WASHINGTON DESK - A Belgium woman, forced to work as a slave laborer at a manufacturing plant in Cologne, Germany during World War II, sued the Ford Motor Company and its German affiliate. The suit, filed as a class action, seeks reasonable payment for the work performed and the disgorgement of unfair profits.
The federal case was filed on March 4, 1998 and is known as Elsa Iwanowa vs FORD MOTOR COMPANY, and FORD WERKE A.G. She is represented by Allyn Z. Lite, Joseph J. DePalma, and Bruce D. Greenberg in Newark.
Ford's legal counsel, issued a statement saying that it was not responsible for the operation of the plant during wartime, when the percentage of unpaid labor allegedly reached 50%. However, the records shows otherwise.
This civil action was filed this week on behalf of thousands of persons who were compelled to perform forced labor under inhuman conditions for the Ford plant in Nazi Germany. It was the Ford Werke A.G., the German subsidiary of defendant, Ford Motor Company.
The workers at Ford Werke A.G. never received compensation for their forced labor, or their suffering.
Prior to November 1997, German laws barred workers from filing a court action to obtain economic damages from Ford.
Ford Werke A.G., may be liable to its German Ford plant workers if it can be shown that its enormous profits were actually gained by management practices that used forced slave labor under inhuman conditions to produce their vehicles for the Nazis.
Ford Motor Company (USA) was the owner of a substantial majority of the shares of Ford Werke A.G. during the period of time in which Hitler's Third Reich was in power in Germany 1933-1945.
The plaintiff, Elsa Iwanowa, is a citizen of Belgium, and a resident of Antwerp. Iwanowa, was compelled to perform forced labor under inhuman conditions for Ford Werke A.G. at its Cologne plant. She has never received compensation for her forced labor, or for the inhuman conditions she was forced to endure at Ford Werke A.G.
Historical records show that, unlike most American-owned property in Nazi Germany, the Ford Werke A.G. plant was never confiscated by the German government. It continued to be owned by Ford Motor Company throughout the war. Edsel Ford and Robert Sorenson, high-ranking officials of Ford Motor Company, served as directors of Ford Werke A.G. throughout the Nazi Third Reich.
During that period, Ford Werke A.G. generated enormous profits, and other economic advantages, from the use of unpaid, forced labor.
The detailed allegations of the complaint set forth facts that the Nazis had achieved domination over territories with an aggregate population of 350,000,000 people. It became impossible to obtain sufficient voluntary labor from the German people to sustain the Nazi war machine, the Nazi regime increasingly turned to unpaid, forced labor, impressed from its captive populations, the inmates of concentration camps, and prisoners of war.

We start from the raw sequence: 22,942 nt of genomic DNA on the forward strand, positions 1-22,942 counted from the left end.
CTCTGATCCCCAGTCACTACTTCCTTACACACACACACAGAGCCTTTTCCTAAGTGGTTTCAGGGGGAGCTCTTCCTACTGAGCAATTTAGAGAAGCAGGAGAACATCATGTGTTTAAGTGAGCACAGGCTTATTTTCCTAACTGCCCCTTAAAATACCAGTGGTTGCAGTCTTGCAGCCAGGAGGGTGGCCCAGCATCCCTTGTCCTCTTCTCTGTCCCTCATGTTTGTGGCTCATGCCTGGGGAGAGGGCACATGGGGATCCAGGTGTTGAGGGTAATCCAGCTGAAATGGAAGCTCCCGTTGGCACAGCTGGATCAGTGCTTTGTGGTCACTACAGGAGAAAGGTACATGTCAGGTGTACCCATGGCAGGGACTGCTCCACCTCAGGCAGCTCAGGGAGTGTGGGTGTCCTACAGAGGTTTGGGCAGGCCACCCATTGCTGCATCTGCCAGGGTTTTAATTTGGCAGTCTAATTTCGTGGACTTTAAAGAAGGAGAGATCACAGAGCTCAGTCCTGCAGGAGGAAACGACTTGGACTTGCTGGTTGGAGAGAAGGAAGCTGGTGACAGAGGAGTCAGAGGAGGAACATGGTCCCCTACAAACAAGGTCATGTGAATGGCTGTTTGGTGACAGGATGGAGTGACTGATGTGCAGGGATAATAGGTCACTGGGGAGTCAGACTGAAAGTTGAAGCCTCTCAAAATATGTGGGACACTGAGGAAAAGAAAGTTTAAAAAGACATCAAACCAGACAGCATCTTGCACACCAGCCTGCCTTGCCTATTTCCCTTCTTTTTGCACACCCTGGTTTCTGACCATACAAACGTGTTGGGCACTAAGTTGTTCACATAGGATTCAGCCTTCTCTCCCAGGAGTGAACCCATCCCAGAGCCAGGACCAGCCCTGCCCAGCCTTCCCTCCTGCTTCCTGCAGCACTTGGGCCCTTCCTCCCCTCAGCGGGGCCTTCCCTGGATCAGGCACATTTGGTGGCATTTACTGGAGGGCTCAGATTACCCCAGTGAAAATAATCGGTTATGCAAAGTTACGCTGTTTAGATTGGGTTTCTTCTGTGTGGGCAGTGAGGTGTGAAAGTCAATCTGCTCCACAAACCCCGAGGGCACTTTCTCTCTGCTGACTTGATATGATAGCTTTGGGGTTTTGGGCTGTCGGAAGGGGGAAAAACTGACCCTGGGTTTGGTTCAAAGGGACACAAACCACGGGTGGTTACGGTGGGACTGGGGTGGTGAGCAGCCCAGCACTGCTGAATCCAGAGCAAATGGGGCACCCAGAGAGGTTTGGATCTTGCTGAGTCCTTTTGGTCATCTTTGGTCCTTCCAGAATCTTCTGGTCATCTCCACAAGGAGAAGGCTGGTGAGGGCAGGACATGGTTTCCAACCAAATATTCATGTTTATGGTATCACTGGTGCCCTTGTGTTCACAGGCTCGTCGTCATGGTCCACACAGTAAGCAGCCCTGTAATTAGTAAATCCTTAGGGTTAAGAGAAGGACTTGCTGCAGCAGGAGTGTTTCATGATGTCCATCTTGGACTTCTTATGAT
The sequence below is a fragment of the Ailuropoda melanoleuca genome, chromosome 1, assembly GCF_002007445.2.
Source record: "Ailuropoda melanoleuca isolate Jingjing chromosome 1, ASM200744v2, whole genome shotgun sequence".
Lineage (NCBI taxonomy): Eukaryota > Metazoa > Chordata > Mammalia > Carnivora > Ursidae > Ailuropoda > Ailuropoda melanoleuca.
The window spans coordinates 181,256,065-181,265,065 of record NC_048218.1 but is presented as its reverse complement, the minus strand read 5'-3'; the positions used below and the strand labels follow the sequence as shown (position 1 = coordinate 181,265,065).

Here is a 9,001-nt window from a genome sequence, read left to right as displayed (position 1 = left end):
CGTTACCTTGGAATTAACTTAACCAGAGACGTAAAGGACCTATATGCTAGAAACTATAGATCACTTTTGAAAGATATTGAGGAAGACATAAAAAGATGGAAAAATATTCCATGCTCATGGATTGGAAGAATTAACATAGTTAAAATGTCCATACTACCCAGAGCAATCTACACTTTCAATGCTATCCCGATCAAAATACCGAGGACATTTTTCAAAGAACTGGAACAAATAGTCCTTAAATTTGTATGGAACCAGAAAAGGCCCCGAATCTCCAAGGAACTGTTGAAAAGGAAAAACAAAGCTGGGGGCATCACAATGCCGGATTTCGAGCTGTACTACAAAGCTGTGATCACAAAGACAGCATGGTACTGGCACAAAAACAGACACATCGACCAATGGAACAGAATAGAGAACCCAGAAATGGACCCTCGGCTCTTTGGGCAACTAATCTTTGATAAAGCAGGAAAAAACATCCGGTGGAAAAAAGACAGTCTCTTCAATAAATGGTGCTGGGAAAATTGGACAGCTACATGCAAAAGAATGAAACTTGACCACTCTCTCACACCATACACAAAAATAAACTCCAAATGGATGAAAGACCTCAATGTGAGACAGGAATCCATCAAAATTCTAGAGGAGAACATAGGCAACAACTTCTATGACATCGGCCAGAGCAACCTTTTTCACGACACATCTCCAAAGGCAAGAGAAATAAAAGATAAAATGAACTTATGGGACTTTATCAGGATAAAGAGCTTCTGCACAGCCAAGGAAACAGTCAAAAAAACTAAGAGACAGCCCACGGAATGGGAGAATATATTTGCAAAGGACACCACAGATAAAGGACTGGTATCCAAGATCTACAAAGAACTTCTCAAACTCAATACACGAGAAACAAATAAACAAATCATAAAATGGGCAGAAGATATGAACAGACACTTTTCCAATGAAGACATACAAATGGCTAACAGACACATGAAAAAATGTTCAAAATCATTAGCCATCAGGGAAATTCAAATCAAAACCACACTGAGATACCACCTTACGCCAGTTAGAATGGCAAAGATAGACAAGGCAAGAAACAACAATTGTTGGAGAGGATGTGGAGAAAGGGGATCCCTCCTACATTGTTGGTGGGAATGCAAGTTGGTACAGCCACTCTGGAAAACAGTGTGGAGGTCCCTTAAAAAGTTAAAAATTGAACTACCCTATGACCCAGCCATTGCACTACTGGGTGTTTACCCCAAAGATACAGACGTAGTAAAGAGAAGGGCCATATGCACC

The Nazi forced labor program was prosecuted with unrelenting cruelty and persistence. The International Military Tribunal at Nuremberg found that '...[m]anhunts took place in streets, at motion picture houses, even at churches and at night in private houses'. Over 7,500,000 human beings were forcibly deported from occupied territory to Germany to support its war effort. From the moment of their abduction, the victims were subjected to all the tortures, indignities, and suffering that the human mind can encompass.
Ford Werke A.G. began utilizing French prisoners of war as forced laborers, and continued utilizing thousands of forced laborers throughout the war in violation of Article 52 of the Hague Convention, and the provisions of the Geneva Convention Governing Prisoners of War.
Ford Werke A.G. quickly became an eager, aggressive and successful bidder for forced laborers. More than 50% of the work-force utilized by Ford Werke A.G were unpaid, forced laborers as well as concentration camp inmates from Buchenwald.
Until 1938, Ford Werke A.G. produced passenger vehicles. In 1938, Ford began manufacturing tracked vehicles for the transport of German troops, and other military equipment. Soon, it had ceased producing passenger vehicles, and was devoting its entire production capacity to the manufacture of military trucks. Military historians estimate that approximately 60% of the 3 ton tracked vehicles produced for the German army were manufactured by the Ford Werke A.G. company.
Apparently, the use of unpaid, forced laborers by Ford Werke A.G. was immensely profitable. Relieved of the necessity of paying wages, and operating at peak capacity to meet the inexhaustible need of the German army for tracked vehicles and other trucks, Ford Werke A.G. realized enormous wartime profits.
Throughout the war years, Edsel Ford and Robert Sorenson, high-ranking officials of Ford Motor Company, continued to serve as directors of Ford Werke A.G.
The favorable treatment accorded by Nazi Germany to Ford Motor Company as the American owners of Ford Werke A.G. was attributable to a personal friendship between Henry Ford and Adolph Hitler. Henry Ford made annual birthday gifts of 50,000 deutsch marks to Adolph Hitler.
On Henry Ford's 75th birthday in 1938, Hitler awarded Ford the Great Cross of the German Order of the Eagle for Henry Ford's publication of the notorious anti-Semitic pamphlet, The International Jew, a Worldwide Problem [Berlin, 1921].